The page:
Posted by Kathryn on Saturday, March 3, 2012 at 2:38pm.
*philosophers, sorry for mistake
Your thesis statement must include factual information plus your position/opinion/stance. Without your position on the topic, it isn't a true thesis statement. So think of this sentence as the angle you want to take on the topic and what you intend to prove by the end of your paper. (If your statement is simply factual, then there's nothing to prove!)
Read carefully and follow ALL directions.
This is one of the very best places I've seen online to help students write good thesis statements. It shows you sentences that aren't thesis statements and how to turn each one into real thesis statements.
Simplify what you have written AND make sure you have both parts included (fact and opinion). Then re-post once you have rewritten your thesis.
Ok here is a new one. I tried to follow all five of the tips.
On multiple occasions, Thrasymachus is too quick to offer his definitions of justice and does not consider the implications that they put on society but Socrates is present to shed light on the weaknesses in terminology and present a counter argument so that the true definition of justice can be achieved.
Which part of that is YOUR STANCE on the topic?
my stance is that he gives his opinion too quick.
also, that he doesn't consider what his definitions really mean before he says them otherwise socrates wouldn't be able to prove him wrong as quick
OK, then, make your thesis focus on your stance re Thrasymachus. Try this --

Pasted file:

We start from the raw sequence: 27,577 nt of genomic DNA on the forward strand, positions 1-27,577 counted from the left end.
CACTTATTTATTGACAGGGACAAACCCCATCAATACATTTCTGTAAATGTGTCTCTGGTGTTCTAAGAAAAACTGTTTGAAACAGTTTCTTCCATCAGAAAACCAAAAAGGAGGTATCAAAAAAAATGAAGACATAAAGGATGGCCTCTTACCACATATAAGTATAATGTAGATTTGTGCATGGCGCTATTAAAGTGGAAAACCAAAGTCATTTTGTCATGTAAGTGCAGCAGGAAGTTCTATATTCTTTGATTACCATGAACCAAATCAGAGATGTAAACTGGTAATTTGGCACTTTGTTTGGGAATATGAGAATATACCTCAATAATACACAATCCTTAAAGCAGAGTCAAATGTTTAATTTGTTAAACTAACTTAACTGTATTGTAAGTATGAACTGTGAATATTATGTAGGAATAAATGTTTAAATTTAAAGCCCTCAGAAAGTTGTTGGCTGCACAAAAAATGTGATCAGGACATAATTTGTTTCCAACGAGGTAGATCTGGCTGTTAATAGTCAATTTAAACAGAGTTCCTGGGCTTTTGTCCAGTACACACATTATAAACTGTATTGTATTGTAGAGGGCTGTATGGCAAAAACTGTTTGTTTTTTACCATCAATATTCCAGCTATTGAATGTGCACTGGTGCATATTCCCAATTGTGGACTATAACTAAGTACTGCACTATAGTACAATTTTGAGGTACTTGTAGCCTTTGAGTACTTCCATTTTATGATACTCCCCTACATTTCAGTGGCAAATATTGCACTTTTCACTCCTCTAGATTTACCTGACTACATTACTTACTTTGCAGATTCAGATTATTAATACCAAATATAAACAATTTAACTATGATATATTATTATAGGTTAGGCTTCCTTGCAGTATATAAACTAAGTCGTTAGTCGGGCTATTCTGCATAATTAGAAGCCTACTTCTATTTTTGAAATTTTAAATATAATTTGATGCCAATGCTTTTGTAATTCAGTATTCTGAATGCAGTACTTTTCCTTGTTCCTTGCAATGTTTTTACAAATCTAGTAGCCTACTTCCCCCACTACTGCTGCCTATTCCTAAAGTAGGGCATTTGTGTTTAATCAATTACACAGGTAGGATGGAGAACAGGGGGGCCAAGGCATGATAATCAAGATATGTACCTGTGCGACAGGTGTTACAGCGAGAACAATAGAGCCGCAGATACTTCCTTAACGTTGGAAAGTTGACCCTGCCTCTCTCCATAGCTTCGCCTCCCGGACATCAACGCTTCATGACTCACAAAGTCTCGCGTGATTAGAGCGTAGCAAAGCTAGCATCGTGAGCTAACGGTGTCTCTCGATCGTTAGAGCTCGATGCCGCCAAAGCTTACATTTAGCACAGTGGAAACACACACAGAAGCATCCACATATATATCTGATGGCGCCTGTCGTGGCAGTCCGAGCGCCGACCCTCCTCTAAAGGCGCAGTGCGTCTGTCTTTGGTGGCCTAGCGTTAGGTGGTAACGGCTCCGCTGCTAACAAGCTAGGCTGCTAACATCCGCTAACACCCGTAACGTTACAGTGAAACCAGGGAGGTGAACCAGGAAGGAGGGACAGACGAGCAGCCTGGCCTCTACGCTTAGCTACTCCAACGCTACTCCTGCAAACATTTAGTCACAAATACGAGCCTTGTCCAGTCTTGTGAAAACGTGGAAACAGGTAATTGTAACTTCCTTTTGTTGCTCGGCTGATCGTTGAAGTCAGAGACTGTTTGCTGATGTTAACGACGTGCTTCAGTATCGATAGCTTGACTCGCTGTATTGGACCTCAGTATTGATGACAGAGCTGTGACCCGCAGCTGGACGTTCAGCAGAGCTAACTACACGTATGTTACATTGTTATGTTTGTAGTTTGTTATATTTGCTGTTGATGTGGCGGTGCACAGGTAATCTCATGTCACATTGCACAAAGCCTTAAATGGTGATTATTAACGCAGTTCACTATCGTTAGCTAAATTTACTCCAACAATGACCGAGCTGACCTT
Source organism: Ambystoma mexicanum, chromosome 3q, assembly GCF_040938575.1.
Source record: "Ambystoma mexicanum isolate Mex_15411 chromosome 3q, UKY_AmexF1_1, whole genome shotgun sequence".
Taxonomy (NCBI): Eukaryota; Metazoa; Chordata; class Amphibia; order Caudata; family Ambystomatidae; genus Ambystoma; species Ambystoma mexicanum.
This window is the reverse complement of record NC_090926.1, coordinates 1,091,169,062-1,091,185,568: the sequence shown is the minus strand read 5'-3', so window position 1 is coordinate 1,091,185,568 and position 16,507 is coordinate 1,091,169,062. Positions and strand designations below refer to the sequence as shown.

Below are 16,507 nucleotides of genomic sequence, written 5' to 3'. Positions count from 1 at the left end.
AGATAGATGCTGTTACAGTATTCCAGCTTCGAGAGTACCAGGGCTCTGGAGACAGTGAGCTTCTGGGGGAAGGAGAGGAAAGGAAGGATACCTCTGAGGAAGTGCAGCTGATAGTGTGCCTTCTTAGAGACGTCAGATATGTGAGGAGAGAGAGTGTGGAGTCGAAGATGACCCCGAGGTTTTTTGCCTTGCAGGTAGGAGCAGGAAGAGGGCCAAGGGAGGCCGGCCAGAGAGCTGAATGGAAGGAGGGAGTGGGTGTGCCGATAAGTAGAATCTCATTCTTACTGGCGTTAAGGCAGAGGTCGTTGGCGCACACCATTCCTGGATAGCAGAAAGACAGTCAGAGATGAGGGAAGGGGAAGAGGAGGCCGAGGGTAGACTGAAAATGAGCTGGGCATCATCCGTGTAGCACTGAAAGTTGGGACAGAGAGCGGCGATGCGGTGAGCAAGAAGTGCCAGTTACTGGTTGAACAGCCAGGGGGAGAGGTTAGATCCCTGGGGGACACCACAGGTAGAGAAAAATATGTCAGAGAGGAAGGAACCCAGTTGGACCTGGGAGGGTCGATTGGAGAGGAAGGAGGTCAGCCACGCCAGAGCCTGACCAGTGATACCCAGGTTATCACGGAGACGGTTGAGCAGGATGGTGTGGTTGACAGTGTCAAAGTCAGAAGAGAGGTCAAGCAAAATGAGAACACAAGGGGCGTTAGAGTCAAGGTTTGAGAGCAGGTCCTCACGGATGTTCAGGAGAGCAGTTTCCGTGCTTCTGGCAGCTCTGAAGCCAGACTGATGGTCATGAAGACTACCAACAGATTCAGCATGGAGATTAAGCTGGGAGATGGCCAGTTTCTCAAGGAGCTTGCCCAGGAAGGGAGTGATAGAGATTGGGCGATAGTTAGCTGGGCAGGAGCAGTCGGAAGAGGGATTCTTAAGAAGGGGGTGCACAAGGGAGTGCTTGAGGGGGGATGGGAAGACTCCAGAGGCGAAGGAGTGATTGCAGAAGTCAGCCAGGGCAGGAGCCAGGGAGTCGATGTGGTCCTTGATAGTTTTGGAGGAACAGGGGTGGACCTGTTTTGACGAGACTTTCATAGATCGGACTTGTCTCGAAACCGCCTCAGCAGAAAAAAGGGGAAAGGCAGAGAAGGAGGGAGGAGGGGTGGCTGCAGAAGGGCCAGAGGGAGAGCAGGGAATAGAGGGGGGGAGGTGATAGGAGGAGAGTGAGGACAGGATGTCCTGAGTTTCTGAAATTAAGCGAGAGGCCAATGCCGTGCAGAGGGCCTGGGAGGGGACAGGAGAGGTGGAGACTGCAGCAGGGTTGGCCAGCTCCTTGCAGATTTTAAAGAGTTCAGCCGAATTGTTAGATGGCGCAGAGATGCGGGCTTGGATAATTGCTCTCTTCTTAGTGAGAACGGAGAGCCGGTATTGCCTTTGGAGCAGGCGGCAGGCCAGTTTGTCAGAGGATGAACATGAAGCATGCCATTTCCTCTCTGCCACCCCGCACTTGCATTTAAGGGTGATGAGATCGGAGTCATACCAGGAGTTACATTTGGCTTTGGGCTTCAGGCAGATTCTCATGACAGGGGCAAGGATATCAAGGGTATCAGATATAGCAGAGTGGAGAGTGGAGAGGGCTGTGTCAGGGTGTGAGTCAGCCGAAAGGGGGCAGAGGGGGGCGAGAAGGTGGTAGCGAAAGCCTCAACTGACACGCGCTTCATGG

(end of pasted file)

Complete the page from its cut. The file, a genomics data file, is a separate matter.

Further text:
Revise this into two sentences: one about Socrates and one about Thrasymachus. Then re-post.
Revise very little if at all, and make this the last sentence in your introductory paragraph - it's your thesis!!
On multiple occasions, Thrasymachus is too quick to offer his definitions of justice and does not consider the implications that they put on society
Revise and make this the next-to-last sentence in your introduction:
but Socrates is present to shed light on the weaknesses in terminology and present a counter argument so that the true definition of justice can be achieved.
Throughout the discussion with Socrates, Thrasymachus jumps to conclusions about what the definition of justice really is and does not consider the implications that he is making. This makes it easy for Socrates to shed light on the flaws in Thrasymachus' definitions and for an accurate definition to evolve out of the previous attempts.
Socrates' role in the discussion is to derive an accurate definition of justice by using counterexamples against Thrasymachus' multiple renditions. Thrasymachus makes it easy for Socrates to prove him wrong because he is too quick to offer his definitions of justice and does not consider the implications that they put on society.
Excellent!! Your latest post is perfect! Only the last sentence is the thesis, but the other ideas need to be in the intro, too! Super!!
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